FAQ for Building a Presentation

I’ve been collecting questions I get about my thoughts on how to build a presentation.  Here are, in no particular order, some of the top ones and my answers.

Does this work for every kind of presentation?

Hell no! It works well, for me, for keynotes. It works well for building talks that are presentation, performances.

It will not work well for lectures and workshops. It will not work well if what you actually need is documentation. See Tufte on that one.

How long does this take?

Start to finish it takes me between 40 and 80 hours to build a complete 20-minute keynote. I can’t tell if that is too much or too little time.

But in the end, it doesn’t matter. Think about building a presentation like building an animated movie. It takes hours upon hours to build just one frame.

Can I do this?

Hell yes! If you have clarity of what you want to communicate and if you have empathy for your audience, you can do this. Do not let anyone tell you otherwise.

I tried this and ended up with 150 slides for a 15-minute talk. Did I do something wrong?

Nope. You nailed.

Who ever tells you that you need X many slides for a Y minute long presentation either has never delivered a good talk or is just a formulaic drone who hasn’t had an original thought since Clinton’s first term.

Let me be clear – if you are delivering a keynote, do not let anyone dictate a number of slides. You wrote the speech. You know the words. You know how many slides you need. They know f@#! all.

My company has a slide template. Should I use it?

That depends.

I always adhere to corporate color palettes. Why? Because someone more trained than I selected those colors, and I respect their expertise.

I tend to adhere to corporate slide layouts… except when I don’t. Again my approach works for keynotes. If you are delivering a product roadmap talk, this will not work. If you are giving a technical workshop involving hands-on work, do not you this method.

What if I get scared?

This is really two questions in one.

What if you don’t get scared?

It means you don’t give a shit. It means that you care about the delivery. It means you don’t care about the audience.

You should be scared or, more accurately, nervous. But do not let that paralyze you. Wrap yourself in the knowledge that what you have to say must be said and you are best person to say it. Know that not everyone will love the talk – that’s not the goal. Get through to just 1 person in the audience and you have triumphed.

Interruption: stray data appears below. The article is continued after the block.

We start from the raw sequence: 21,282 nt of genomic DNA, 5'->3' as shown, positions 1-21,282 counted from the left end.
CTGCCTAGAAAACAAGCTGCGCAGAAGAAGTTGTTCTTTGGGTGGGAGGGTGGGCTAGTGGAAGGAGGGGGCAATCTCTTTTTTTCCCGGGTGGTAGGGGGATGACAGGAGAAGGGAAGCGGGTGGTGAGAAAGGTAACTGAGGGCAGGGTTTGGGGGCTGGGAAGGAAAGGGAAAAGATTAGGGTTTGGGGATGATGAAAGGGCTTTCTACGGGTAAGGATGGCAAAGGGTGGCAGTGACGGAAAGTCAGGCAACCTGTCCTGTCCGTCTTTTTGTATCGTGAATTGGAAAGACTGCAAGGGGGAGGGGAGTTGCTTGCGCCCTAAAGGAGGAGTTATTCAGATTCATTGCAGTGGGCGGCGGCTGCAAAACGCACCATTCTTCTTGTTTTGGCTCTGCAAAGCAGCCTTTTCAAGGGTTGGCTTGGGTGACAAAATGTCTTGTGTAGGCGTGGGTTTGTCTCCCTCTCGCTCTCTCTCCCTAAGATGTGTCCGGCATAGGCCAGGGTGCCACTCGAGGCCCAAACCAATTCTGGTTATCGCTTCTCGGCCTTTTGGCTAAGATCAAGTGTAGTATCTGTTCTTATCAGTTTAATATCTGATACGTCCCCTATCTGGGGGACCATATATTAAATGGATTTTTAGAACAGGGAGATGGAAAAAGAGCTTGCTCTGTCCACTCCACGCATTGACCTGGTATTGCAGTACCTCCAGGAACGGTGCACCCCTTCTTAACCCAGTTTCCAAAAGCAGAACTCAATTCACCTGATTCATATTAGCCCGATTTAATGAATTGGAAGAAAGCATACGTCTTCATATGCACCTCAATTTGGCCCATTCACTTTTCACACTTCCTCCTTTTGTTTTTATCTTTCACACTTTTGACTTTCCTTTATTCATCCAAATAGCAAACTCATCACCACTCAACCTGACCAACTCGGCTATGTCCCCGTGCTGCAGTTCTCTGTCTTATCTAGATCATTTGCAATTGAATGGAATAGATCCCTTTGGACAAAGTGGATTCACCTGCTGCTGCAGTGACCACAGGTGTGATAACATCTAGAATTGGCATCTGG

What if I freeze up on stage?

You won’t if you:

  • rehearse
  • have stuck to a single idea per slide

You won’t get lost. You won’t bog down. Just don’t try and read your speaker notes – that will sink you for sure.

What if it’s a big room?

The bigger the better. The bigger the room the less of it you can see. With the lights you’ll only really see the first two rows or so. Even if you think the people you can see don’t like you or your message, remember that they want you to succeed. No one wants to see the person on stage fail, freak out, or freeze, because they project themselves on to the speaker, on to you. Just keep having a conversation with those first two rows of people.

What if it’s a small room?

No worries. Remember the speech is the core of what you want to communicate. You are having chat over coffee with your audience.

But remember, never talk at the audience. You are talking with the audience: you speak; they send body language messages back to you.

How do I get better at presenting?

Through better preparation and through presenting more.

Who should I watch to learn from?

Don’t start with other speakers. Don’t start with TED. Find a small venue in your hometown and go watch live music or stand-up comedians. Watch people who are comfortable in their own skin, standing under a light, vulnerable, and there to entertain you.

My friend Bob wrote about another place you can learn how to present – watching street (or in this case MARTA) preachers.

Okay fine, but what presentations should I watch?

Start by watching other people in your industry and in your interest groups. Don’t watch “professional” speakers; they are far too polished. Don’t watch politicians; they are far too optimize for speaking in sound bites. Watch the genuine beginners; the ones who just gush honest deep love for what they are speaking about.

I was told no more than 3 bullets per slide with no more than 6 words per slide. Why aren’t there more guidelines like that?

I think a lot of those so called presentation rules were made by people who printed actual transparencies (foils) and delivered them on an overhead projector. The spirit of this decree is to avoid too much text on a slide. But don’t worry, you already did that by limiting yourself to one thought per slide. Remember, you are not building a document. You are building a presentation. You are delivering a performance. Shakespeare did okay without bullets.

What’s the most important thing I can do to improve my delivery?

Rehearse. Out loud. Not to anyone else. Only you get to hear your own voice and there is nothing more difficult than that. Rehearse not to memorize each word.

The aim is not a robotic recitation. The aim is to completely internalize the spirit of the speech to the point that seeing any slide at the deck at random triggers you to spout out the spirit of what that slide is meant to say. This is equivalent to musicians learning scales so that they can solo.

Any books to read to get more info?